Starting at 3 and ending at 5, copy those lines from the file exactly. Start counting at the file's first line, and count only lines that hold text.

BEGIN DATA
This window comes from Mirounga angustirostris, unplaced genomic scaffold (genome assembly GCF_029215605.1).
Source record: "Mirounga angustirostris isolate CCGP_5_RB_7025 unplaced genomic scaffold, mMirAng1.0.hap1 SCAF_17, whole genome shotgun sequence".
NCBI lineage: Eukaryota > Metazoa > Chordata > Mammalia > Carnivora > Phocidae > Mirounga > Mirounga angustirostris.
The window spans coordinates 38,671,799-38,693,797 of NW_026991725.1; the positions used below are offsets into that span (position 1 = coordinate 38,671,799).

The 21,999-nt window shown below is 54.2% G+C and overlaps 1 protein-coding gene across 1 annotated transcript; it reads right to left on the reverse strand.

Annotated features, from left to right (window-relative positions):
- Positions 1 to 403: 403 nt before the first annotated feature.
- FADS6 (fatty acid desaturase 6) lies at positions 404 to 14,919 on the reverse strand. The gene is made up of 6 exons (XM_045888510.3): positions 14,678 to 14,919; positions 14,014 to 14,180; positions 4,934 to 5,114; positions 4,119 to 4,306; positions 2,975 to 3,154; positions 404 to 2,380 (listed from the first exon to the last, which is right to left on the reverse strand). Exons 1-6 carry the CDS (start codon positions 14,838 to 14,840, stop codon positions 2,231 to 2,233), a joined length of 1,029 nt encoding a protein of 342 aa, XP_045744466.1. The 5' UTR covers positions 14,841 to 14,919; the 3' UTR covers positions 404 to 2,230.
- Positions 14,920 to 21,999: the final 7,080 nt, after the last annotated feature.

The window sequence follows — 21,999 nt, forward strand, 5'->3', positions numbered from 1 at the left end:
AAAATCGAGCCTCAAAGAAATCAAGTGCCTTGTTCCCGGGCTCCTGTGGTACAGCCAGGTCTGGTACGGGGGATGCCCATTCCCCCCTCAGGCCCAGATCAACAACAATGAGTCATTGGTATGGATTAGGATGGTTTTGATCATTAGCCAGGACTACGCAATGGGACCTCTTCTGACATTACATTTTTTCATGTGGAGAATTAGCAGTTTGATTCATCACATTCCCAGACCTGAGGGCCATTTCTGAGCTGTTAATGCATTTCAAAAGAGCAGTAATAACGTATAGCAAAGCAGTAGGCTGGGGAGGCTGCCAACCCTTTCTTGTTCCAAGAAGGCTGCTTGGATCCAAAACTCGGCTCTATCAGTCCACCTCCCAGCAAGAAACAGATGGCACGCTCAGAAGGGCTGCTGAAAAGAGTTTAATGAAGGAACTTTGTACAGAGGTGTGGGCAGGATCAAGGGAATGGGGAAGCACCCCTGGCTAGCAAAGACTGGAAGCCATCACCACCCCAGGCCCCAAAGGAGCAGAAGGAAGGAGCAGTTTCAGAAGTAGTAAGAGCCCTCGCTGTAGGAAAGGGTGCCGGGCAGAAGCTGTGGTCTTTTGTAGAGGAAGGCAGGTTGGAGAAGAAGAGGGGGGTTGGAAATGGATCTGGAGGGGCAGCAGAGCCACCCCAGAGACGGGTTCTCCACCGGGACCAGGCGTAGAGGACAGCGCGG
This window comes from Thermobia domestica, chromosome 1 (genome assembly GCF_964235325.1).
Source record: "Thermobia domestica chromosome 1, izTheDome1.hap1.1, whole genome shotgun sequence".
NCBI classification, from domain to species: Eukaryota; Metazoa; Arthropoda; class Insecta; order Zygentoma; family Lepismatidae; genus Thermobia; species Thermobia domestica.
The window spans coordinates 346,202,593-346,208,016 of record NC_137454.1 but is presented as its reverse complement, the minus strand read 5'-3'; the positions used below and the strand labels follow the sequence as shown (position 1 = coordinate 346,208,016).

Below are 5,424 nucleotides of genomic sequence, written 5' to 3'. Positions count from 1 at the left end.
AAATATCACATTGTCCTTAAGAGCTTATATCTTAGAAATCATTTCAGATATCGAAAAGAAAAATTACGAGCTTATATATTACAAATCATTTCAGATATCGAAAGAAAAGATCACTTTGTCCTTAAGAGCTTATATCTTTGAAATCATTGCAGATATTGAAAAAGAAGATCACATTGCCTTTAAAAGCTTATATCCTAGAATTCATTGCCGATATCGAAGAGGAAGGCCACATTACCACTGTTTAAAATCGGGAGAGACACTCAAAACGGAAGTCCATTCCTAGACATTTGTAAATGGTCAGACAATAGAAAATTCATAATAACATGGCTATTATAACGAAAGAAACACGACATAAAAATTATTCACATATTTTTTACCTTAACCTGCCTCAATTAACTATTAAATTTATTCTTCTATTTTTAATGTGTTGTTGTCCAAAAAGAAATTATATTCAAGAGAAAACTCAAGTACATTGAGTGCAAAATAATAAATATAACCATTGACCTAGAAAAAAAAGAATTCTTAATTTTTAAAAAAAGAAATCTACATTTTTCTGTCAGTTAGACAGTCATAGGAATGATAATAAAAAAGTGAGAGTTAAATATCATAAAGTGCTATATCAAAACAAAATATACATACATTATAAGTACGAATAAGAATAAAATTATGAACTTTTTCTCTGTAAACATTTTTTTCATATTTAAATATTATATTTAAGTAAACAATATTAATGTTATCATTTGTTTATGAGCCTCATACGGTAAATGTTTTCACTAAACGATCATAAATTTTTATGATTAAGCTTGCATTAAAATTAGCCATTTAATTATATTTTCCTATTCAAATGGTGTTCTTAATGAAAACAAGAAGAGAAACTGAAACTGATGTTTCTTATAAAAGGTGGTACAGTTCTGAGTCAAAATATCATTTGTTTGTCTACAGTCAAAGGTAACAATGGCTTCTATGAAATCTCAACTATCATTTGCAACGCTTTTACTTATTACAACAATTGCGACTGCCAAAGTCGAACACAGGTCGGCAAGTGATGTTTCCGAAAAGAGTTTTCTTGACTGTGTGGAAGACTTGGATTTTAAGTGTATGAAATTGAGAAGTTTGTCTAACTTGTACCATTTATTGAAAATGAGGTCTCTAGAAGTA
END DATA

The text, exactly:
NCBI lineage: Eukaryota > Metazoa > Chordata > Mammalia > Carnivora > Phocidae > Mirounga > Mirounga angustirostris.
The window spans coordinates 38,671,799-38,693,797 of NW_026991725.1; the positions used below are offsets into that span (position 1 = coordinate 38,671,799).

The 21,999-nt window shown below is 54.2% G+C and overlaps 1 protein-coding gene across 1 annotated transcript; it reads right to left on the reverse strand.